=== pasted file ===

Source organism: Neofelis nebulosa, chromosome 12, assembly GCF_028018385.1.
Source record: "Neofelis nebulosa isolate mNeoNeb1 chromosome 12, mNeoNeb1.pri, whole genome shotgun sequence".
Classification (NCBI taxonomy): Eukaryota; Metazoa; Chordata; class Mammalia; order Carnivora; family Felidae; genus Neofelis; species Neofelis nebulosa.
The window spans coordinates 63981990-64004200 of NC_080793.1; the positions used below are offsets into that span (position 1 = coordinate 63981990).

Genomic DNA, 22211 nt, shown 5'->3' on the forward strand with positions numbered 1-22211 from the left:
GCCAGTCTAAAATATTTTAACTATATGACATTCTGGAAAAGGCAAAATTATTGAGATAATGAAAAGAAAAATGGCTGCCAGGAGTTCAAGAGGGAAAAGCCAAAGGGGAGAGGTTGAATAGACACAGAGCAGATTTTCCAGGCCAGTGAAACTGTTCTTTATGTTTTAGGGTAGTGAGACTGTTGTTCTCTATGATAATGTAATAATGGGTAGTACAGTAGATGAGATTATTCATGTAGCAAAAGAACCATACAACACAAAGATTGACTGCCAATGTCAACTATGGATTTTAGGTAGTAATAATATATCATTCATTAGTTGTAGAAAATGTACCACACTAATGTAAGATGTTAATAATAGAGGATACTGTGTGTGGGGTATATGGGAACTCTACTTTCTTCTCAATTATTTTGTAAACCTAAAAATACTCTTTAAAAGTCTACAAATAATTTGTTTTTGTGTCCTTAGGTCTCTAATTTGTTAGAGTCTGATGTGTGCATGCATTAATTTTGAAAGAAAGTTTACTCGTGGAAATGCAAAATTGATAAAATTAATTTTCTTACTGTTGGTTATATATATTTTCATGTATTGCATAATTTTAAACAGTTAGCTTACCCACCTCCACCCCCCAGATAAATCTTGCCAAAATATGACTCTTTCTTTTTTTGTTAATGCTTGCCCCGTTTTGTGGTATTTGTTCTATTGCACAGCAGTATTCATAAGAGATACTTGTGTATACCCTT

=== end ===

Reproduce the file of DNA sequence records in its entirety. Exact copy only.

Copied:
Source organism: Neofelis nebulosa, chromosome 12, assembly GCF_028018385.1.
Source record: "Neofelis nebulosa isolate mNeoNeb1 chromosome 12, mNeoNeb1.pri, whole genome shotgun sequence".
Classification (NCBI taxonomy): Eukaryota; Metazoa; Chordata; class Mammalia; order Carnivora; family Felidae; genus Neofelis; species Neofelis nebulosa.
The window spans coordinates 63981990-64004200 of NC_080793.1; the positions used below are offsets into that span (position 1 = coordinate 63981990).

Genomic DNA, 22211 nt, shown 5'->3' on the forward strand with positions numbered 1-22211 from the left:
GCCAGTCTAAAATATTTTAACTATATGACATTCTGGAAAAGGCAAAATTATTGAGATAATGAAAAGAAAAATGGCTGCCAGGAGTTCAAGAGGGAAAAGCCAAAGGGGAGAGGTTGAATAGACACAGAGCAGATTTTCCAGGCCAGTGAAACTGTTCTTTATGTTTTAGGGTAGTGAGACTGTTGTTCTCTATGATAATGTAATAATGGGTAGTACAGTAGATGAGATTATTCATGTAGCAAAAGAACCATACAACACAAAGATTGACTGCCAATGTCAACTATGGATTTTAGGTAGTAATAATATATCATTCATTAGTTGTAGAAAATGTACCACACTAATGTAAGATGTTAATAATAGAGGATACTGTGTGTGGGGTATATGGGAACTCTACTTTCTTCTCAATTATTTTGTAAACCTAAAAATACTCTTTAAAAGTCTACAAATAATTTGTTTTTGTGTCCTTAGGTCTCTAATTTGTTAGAGTCTGATGTGTGCATGCATTAATTTTGAAAGAAAGTTTACTCGTGGAAATGCAAAATTGATAAAATTAATTTTCTTACTGTTGGTTATATATATTTTCATGTATTGCATAATTTTAAACAGTTAGCTTACCCACCTCCACCCCCCAGATAAATCTTGCCAAAATATGACTCTTTCTTTTTTTGTTAATGCTTGCCCCGTTTTGTGGTATTTGTTCTATTGCACAGCAGTATTCATAAGAGATACTTGTGTATACCCTT